Heroin use and addiction are associated with a number of serious health concerns, including the risk of developing a bloodborne disease, heroin overdose, and the consequences of drug abuse.
A heroin abscess is one health risk that’s specifically associated with injecting, or “shooting,” heroin. Without treatment, an abscess can lead to issues such as sepsis, amputation, or even death.
People with a heroin addiction can achieve sobriety by enrolling in an evidence-based drug abuse treatment program.
What Is A Heroin Abscess?
A heroin abscess is a form of soft-tissue infection that can develop from injecting heroin.
The U.S. National Library of Medicine describes this as a pocket of pus that can develop as a result of your immune system’s reaction to fighting off bacteria, viruses, or parasites.
What Does A Heroin Abscess Look Like?
Early signs of an abscess include swelling, tenderness, and redness at or around a drug injection site, such as an arm, hand, or leg. This can develop as a hard, pus-filled mass under the skin.
Abscesses are generally easy to detect.
Characteristics of an abscess include:
- raised skin
- foul smell
- oozing pus (a thick, white, yellowish, or cloudy liquid)
Untreated, or severe, abscesses will become dark red, then eventually green, purple, and black as the surrounding tissue begins to decay.
What Causes Heroin Abscesses?
Among those who use heroin, an abscess will generally develop from a bacterial infection.
According to the National Harm Reduction Coalition, risk factors include:
- using unsanitary drug use equipment (shared or dirty needles)
- reusing injection equipment
- injecting into the tissue around the vein (“missed hit”)
- injecting a solution that has particles in it
- skin-popping drugs that can cause damage to the skin and muscle tissue, such as cocaine or amphetamines
When an infection develops, your body’s immune system will immediately kick into gear to fight off the infection.
Your body’s white blood cells will then rush to the area to fight it off. In this process, white blood cells will collect within the damaged tissue, which can cause inflammation.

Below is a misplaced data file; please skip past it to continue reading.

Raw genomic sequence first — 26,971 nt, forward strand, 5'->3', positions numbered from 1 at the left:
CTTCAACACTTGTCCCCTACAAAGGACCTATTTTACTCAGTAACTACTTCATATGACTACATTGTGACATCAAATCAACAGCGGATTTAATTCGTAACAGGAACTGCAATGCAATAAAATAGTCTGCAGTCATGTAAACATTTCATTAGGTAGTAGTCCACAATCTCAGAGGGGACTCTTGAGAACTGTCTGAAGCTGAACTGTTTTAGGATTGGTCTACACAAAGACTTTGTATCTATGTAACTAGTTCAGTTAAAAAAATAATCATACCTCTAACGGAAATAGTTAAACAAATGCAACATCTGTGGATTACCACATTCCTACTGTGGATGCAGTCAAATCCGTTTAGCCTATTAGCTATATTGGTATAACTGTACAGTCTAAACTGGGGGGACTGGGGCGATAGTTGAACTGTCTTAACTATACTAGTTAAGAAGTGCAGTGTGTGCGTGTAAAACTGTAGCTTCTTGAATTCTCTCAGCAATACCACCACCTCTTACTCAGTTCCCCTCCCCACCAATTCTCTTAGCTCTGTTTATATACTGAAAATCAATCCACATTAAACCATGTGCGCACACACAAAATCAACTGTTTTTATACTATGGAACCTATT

This process can also result in the formation of pus, a mixture of white blood cells, dead tissue, and germs, that can then harden into an abscess.
What Is The Treatment For An Abscess?
Treatment for an abscess will generally involve a combination of draining and antibiotics. An abscess can be drained in a hospital or medical clinic.
Additional treatment may be required if the abscess is left untreated and additional medical complications, such as gangrene or a blood infection, arise.
What Are The Risks Of An Abscess?
Heroin abscesses are a sign of heroin abuse and addiction. Abscesses can also lead to serious health problems when left untreated.
Complications can include:
- sepsis and septic shock
- amputation (if severe gangrene develops)
- organ damage (lung damage, brain damage)
Untreated abscesses can become life-threatening. In order to prevent serious or life-threatening consequences, it’s important to seek medical help as soon as you suspect you have an abscess.
When Should I Seek Help For An Abscess?
If you begin to notice signs of an abscess on or near an injection site, it is highly recommended that you visit a doctor or healthcare provider for medical advice.
Abscesses can develop within days of injection. Left untreated by a medical professional, they can lead to infection in the blood, bones, heart, and other vital organs.
Signs you should seek help immediately include:
- purple, green, or black skin
- extreme fatigue
- pain in the groin or armpits (where your lymph nodes are)
- general pain at the site of the lump or mass
- a thin dark line moving from the abscess
Do not attempt to drain, pop, or squeeze the pus out of the abscess at home by yourself. If you are experiencing severe symptoms, go to your nearest emergency room for medical care.
Tips For Preventing Abscesses From Drug Injection
Abscesses from powdered heroin and black tar heroin use are preventable.
Below are some tips for preventing the formation of an abscess and preventing serious complications that can arise from an abscess.
Harm reduction is an approach to drug use that aims to prevent or mitigate the consequences of drug use.
This includes the development of infectious diseases such as hepatitis C, hepatitis B, HIV/AIDS, and issues like skin lesions and abscesses.
Harm reduction tips for preventing a skin abscess include:
- avoid using reused, shared, or unsanitary injection equipment
- use a warm compress on the injection site if you miss a vein
- elevate the limb and injection site for at least 30 minutes
- wash your hands regularly to avoid the spread of bacteria
- do not continue to inject drugs into or near the affected area
Opioid Detox And Drug Addiction Treatment
The best way to prevent abscesses and other consequences of IV drug use is to stop using heroin. If you use heroin regularly, this may not be as simple as it sounds.
A heroin addiction treatment program may be recommended to help you safely detox and recover from the effects of addiction.
Treatment options for substance abuse may include:
- detox services
- medication-assisted treatment (MAT)
- substance use counseling
- mental health treatment
- group therapy for people using illicit drugs
- social services
- relapse prevention
- medical treatment
- aftercare support and follow-up
Find Addiction Treatment For Heroin Today
Call us today to learn more about heroin addiction, including potential risks such as heroin abscesses.
Overcoming heroin addiction is possible. At DetoxRehabs.net, we aim to help people and their loved ones attain access to effective, high-quality treatment and resources.Article Sources
- National Harm Reduction Coalition
- United Kingdom (UK) National Health Services (NHS)
- United Nations Office on Drugs and Crime (UNODC)
- U.S. National Library of Medicine: MedlinePlus